Doctors' groups are confident that a new antitrust exemption approved last week by New Jersey lawmakers will help pave the way for national legislation allowing independent physicians to bargain collectively with health plans.
"We believe this is the single most critical issue in the survival of the medical profession in the United States," said Angelo Agro, M.D., an otolaryngologist who is president of the Medical Society of New Jersey. "It has been our primary legislative advocacy and legislative focus for the last two years. We hope that this law will be a trend throughout the nation."
The law gives doctors and dentists the right to share information about prices and to hire representatives to negotiate contracts with insurers.
An official with the American Medical Association, which has placed antitrust exemptions at the top of its list of legislative priorities, expressed optimism that the new law will help jump-start the group's national efforts in Congress.
"This is a step forward in leveling the playing field," said Donald Palmisano, M.D., a New Orleans surgeon and AMA board member. "We're not across the goal line yet, but this certainly helps. It shows that the discussion is taking place and legislators have deemed it a critical issue."
Signed last week by then-acting Gov. Donald DiFrancesco, New Jersey's law makes the Garden State only the third in the nation, along with Texas and Washington, to provide physicians with a special exemption from federal antitrust laws.
Despite what Agro said is a legislative breakthrough, the New Jersey law presents the same kind of restrictions that have rendered the 3-year-old Texas antitrust exemption all but useless to physicians.
The Texas law does not compel health plans to negotiate with physician coalitions. Blue Cross and Blue Shield of Texas took advantage of that loophole last year, refusing to negotiate with 11 physicians in rural Henderson, about 100 miles east of Dallas (Dec. 10, 2001, p. 31).
As a result of the costs and poor prospects for future negotiations, those physicians have abandoned their effort. The antitrust exemption has never been used in Washington.
As under the Texas law, New Jersey's attorney general must oversee negotiations between doctors and health plans, and HMOs will not be forced to participate, Agro said. Yet officials with the medical society say the new law "is considered the nation's strongest."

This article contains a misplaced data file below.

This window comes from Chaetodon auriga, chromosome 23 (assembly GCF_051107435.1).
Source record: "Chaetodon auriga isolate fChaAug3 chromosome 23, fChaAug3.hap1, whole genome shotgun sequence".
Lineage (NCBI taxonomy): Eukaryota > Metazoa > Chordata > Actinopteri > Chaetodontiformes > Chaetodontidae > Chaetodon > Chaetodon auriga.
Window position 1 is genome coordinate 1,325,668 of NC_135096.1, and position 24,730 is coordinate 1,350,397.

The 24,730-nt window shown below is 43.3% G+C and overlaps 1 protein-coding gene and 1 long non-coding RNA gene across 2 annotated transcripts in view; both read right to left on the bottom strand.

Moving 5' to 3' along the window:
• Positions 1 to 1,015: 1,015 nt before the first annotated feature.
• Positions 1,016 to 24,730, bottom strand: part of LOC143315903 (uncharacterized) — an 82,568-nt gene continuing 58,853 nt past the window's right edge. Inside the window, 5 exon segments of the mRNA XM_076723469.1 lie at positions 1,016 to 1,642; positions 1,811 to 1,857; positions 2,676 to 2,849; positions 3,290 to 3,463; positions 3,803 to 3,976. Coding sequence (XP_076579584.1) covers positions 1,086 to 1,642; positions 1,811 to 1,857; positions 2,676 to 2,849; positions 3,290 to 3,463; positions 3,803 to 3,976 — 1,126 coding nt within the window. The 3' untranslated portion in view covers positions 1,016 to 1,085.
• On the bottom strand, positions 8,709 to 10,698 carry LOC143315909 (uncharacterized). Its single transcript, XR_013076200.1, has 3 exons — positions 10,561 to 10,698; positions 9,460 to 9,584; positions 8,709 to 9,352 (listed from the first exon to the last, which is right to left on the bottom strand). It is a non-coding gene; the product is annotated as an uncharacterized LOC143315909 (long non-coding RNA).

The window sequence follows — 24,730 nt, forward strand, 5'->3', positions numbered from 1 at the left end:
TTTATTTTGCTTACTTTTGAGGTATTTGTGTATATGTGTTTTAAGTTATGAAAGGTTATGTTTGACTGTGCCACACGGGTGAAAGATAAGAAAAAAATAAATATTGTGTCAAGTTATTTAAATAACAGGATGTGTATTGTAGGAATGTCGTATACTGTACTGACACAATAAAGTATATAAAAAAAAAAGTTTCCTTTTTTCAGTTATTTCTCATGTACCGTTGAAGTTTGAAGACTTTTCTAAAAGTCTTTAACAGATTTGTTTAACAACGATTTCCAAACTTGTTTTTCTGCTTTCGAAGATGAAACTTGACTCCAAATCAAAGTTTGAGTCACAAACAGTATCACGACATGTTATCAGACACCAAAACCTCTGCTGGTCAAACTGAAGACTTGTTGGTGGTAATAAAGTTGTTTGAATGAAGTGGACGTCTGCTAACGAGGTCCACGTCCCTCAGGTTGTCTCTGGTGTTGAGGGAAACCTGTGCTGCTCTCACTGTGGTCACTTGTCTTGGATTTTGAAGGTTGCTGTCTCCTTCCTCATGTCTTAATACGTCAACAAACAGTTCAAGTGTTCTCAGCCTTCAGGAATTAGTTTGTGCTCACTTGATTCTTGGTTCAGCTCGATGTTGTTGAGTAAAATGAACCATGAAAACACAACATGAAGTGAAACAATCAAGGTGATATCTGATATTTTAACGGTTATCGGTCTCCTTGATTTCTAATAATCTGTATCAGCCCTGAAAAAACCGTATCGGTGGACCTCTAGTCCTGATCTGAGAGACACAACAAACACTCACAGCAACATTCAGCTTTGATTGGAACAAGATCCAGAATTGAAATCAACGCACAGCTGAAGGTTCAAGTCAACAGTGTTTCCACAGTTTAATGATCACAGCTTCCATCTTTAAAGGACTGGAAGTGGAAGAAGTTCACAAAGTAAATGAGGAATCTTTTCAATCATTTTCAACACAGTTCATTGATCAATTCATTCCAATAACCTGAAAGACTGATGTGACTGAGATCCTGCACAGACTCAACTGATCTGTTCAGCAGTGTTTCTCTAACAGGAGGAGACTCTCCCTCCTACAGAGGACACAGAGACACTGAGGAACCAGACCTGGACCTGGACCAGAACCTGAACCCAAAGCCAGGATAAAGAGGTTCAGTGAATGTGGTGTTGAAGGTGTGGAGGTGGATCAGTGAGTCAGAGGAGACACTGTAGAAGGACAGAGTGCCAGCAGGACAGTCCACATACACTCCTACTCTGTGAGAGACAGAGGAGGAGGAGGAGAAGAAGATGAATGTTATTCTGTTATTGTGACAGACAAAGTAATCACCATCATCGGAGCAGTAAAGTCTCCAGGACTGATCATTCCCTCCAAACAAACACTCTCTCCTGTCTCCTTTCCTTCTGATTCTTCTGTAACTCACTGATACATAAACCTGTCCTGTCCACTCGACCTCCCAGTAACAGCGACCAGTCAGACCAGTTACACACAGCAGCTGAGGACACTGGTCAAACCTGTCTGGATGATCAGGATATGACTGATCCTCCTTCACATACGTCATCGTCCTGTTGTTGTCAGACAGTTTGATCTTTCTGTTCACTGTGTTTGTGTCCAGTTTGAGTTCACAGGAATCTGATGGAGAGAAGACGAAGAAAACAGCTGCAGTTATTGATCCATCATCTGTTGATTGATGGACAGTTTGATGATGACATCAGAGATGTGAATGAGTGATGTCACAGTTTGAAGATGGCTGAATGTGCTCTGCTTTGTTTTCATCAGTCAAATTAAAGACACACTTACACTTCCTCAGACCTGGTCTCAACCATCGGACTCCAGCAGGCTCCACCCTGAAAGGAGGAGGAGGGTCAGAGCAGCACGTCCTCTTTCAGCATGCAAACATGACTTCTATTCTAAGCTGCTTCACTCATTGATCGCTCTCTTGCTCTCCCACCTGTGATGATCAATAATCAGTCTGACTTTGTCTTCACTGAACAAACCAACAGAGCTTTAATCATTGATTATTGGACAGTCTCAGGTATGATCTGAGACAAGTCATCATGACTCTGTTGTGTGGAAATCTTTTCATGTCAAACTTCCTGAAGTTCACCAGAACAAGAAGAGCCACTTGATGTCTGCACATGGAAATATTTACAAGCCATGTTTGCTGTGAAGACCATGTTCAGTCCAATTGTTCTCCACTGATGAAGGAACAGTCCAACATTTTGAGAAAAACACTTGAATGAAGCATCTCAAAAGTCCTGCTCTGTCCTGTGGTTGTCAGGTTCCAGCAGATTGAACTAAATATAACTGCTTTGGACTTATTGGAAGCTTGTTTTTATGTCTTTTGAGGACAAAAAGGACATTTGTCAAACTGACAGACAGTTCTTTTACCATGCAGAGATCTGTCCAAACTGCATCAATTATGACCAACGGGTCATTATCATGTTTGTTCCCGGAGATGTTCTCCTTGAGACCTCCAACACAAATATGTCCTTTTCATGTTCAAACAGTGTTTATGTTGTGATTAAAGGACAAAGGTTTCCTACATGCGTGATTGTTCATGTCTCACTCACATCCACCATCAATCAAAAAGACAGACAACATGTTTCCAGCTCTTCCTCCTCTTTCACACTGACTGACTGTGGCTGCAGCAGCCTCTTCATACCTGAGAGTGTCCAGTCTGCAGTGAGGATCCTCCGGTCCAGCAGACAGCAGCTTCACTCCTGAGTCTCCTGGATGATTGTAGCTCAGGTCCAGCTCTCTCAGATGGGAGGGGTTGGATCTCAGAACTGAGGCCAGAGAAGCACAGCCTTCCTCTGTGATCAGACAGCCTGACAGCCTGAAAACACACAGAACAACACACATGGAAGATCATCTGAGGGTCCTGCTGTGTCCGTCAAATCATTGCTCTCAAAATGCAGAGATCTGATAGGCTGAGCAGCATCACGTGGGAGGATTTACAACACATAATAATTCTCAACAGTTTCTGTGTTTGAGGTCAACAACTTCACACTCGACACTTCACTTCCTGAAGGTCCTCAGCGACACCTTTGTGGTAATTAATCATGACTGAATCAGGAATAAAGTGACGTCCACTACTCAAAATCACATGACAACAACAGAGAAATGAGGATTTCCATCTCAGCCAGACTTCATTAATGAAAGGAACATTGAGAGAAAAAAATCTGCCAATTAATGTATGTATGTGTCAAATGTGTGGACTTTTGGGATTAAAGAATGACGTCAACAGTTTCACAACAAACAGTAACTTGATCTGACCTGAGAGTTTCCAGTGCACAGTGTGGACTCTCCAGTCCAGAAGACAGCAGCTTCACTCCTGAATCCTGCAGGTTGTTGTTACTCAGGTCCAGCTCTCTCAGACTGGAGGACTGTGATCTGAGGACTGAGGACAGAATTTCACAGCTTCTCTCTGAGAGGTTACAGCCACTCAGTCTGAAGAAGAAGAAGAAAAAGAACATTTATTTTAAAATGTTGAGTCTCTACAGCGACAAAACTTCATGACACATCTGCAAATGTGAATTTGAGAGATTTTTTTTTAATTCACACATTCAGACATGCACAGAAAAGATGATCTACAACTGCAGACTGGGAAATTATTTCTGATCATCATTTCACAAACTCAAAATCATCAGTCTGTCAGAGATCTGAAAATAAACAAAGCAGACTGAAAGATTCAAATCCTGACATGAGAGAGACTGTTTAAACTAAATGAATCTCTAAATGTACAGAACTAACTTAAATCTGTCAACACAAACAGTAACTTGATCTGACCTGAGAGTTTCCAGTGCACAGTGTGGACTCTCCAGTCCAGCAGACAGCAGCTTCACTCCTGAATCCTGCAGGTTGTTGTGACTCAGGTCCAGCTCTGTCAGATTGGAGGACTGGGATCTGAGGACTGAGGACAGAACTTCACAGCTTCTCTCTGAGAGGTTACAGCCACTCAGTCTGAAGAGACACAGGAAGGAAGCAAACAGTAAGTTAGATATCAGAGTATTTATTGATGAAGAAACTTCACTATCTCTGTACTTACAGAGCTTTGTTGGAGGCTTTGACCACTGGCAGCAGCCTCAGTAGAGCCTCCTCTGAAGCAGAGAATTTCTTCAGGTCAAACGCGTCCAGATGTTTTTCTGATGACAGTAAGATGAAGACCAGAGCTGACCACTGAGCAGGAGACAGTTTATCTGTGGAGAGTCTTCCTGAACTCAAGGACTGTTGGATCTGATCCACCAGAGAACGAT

For example, the Texas law includes a provision that no more than 10% of the affected physicians in a region can band together and bargain collectively, Agro said. No such quota exists under the New Jersey law. What's more, he said, the state medical society has worked cooperatively with many of the health plans in the state and expects that a combination of public and governmental pressure will be enough to bring even the most reluctant HMOs to the bargaining table.
"We expect they will see the advantage of sitting down and talking with doctors," he said. "It becomes counterproductive, after a while, for HMOs to completely stonewall."
The AMA and state medical societies have faced steadfast opposition from insurers, who claim that an antitrust exemption will inevitably lead to far higher medical costs and insurance premiums. Karen Ignagni, president and chief executive officer of the Washington-based American Association of Health Plans, a vocal foe of antitrust exemptions, called the federal exemption the most anticonsumer piece of legislation in decades. New Jersey's association of health plans had a similar analysis.
"There is no doubt in my mind this will drive up the costs of health insurance," said Michele Guhl, president of the New Jersey Association of Health Plans. "Employers who already are suffering from the current economy will have no choice but to shift more and more of the cost to their employees."
During the past two years, legislatures in more than a dozen states have considered but failed to pass similar antitrust measures patterned after a federal law that stalled in Congress in 1998.